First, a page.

Product Reviews

Hardy Perfection Fly Rods
by James Castwell

One of the first names I remember from my past in fly fishing is Hardy, actually it was Hardy Ltd. I remember that it was not just a fine and venerated company, one only spoke of it with a degree of respect. It held mystique and mystery to this youngster learning the language of the long rod, it still does.

It is now, that I, with a respectful degree of awe, am in the position of passing some certain sort of judgement on one of their products. I will do my best to be as truthful as the product and company deserves. I will first quote their own words on the rod from the Hardy USA web site.

"From 1967 to 1975 Hardy made a series of glass fiber rods called JETs. JET stood for John E. Tarantino, who was a highly respected American rod designer who worked for the Fisher Rod Company. JETs were extremely popular because of their durability and bamboo-like feel. In 1998 we introduced two Perfection Glass rods, which are very similar to the JETs of 30 years ago.

Made of "E" glass and fitted with spigot ferrule joints, the Perfections are full flexing rods with a fluid feel that is unparelled by any competitive rod. With their high tensile strength, Perfections are extremely durable and the best available rod to protect very fine tippets. They are dyed a deep glossy black and tied with ruby thread. The handle and reel seat is made of continuous "Flor" grade cork and fitted with an aluminum "W" fitting with slide band similar to the Lightweight Palakonas. Deluxe rod bag, aluminum tube and polished aluminum ferrule plugs are standard features."

Hardy Perfection

These are now my own personal opinions and feelings of the rods, there are only two produced, a three weight (6ft 6") and a four weight (7ft 6"). I have only cast the four weight so can only report on it, but I am sure the three is at least equal in all respects.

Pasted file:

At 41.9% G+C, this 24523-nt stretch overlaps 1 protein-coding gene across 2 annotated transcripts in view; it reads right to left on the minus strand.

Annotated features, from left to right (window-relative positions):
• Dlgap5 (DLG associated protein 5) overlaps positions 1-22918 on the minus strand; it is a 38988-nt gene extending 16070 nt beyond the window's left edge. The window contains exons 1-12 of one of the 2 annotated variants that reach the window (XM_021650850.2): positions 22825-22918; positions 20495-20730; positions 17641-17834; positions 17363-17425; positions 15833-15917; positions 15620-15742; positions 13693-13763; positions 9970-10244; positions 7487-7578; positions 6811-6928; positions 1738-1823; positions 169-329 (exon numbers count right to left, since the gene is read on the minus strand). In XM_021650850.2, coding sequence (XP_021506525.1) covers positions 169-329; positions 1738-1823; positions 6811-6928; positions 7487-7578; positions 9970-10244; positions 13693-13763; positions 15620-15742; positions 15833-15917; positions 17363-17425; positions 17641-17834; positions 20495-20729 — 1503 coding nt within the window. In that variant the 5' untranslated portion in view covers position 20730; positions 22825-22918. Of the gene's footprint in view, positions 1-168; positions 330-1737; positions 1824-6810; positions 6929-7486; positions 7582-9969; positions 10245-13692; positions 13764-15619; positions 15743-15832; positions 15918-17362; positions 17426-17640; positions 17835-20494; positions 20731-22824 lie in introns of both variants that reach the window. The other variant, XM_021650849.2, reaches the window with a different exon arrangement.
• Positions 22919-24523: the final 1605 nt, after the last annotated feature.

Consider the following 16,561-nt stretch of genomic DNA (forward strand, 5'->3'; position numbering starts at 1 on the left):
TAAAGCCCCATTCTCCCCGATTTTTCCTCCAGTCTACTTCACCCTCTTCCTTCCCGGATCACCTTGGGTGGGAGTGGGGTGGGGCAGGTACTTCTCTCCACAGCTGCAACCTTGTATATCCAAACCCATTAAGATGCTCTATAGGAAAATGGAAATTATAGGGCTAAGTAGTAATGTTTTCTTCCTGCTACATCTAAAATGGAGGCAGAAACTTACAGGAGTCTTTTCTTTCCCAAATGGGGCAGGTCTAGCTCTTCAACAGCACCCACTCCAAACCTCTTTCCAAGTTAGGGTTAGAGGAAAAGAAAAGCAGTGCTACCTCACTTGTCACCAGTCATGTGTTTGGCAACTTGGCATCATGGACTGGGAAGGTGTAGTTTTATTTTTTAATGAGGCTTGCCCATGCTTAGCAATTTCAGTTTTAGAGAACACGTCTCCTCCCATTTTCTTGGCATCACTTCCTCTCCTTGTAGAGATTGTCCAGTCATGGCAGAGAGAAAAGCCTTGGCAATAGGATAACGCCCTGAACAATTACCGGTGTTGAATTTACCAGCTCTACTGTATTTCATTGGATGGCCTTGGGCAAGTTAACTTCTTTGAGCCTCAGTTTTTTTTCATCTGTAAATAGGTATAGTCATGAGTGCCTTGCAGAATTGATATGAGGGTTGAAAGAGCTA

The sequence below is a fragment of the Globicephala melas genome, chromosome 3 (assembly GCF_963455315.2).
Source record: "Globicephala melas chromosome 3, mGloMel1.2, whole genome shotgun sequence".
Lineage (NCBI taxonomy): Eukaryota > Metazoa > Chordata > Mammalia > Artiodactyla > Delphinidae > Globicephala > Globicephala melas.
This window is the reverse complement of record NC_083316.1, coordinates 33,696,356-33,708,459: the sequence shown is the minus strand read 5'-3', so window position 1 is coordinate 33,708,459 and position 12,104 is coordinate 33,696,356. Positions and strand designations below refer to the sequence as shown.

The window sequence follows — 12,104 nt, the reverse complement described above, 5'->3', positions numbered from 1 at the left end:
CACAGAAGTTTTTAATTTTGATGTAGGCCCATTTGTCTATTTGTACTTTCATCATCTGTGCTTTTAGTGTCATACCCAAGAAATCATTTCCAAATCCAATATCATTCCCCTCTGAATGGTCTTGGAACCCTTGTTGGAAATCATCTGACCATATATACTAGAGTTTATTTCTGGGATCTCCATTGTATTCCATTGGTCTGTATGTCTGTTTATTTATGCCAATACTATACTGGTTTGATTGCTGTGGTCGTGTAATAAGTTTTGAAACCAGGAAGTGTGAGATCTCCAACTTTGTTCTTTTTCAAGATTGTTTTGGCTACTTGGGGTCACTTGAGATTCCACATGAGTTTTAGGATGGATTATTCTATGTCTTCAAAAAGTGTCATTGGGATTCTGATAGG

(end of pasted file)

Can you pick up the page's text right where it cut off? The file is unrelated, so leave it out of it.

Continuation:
Never. Never have I, in all my fly casting life, cast any rod like it. Like it in anyway. It has a most astounding buttery-smooth feel. I first found one at a cane gathering in Camp Sherman, Oregon this last summer. Thinking my judgement may have failed, I asked a few who were with me to try it too. The conclusion was unanimous. None of us had ever felt any rod like it.

Slow? Yes, I would class it as slow. These days no one would call a rod that, but I will and I don't think anyone should back up from such a listing. Everyone seems to want rods of iron, none bending sticks, for fast casting. They have their place. So does slow.

I am not going to try to tell you to run right out and buy one of these rods. I will say, that if ever you get a chance to cast one, do so. The absolute flow of the rod is incredible, the rod blends with the line and presents a fly with the kiss of a sprite. Nothing can lay down a softer dry, nothing. If you are into today's rods and casting style, this will open a whole new dimension for you.

The cost is very modest for such a rod, under $400.00 with a sock, and aluminum tube. Good value for such a wand. And how about this? Just to make sure of what I was thinking about the rod, I had a chance to take it to a very well known world-class international casting champion. I wanted two things. To see him 'test' it out and also to get his personal opinion of the rod.

The big smile on his face was my first indication that I had done a good thing. Usually when one tests a rod, a few casts are made at a short and then a medium distance. Not so this time. Cast after cast were made at a target (on a casting pond). Again and again and again. This guy was 'playing' with this thing. He was not testing it at all. He was smiling and having fun.

"Son-of-a-gun," I was right. I didn't need to ask if he liked the rod, he just kept smiling and letting out a few more feet of line. There was no change in the flow of the rod at all, still perfect loops no matter how much line he had out. The last target was at eighty feet. About a two foot floating ring. He missed it twice. Out of ten casts. Just barely. He had never cast or felt a rod like it either.

Ok, so we (at least I) can't cast like that. The point is, the rod can. What more do we need in a rod? The sweetest rod ever made? Perhaps. It does what a lot of cane would like to do, and at much less weight. A specialty rod? For sure, for the 'specialist' and anyone who wants to lay down a gentle fly. ~ JC

House of Hardy, USA
PO Box 5588
Cortland, NY 13045
Tel: 607-756-2851

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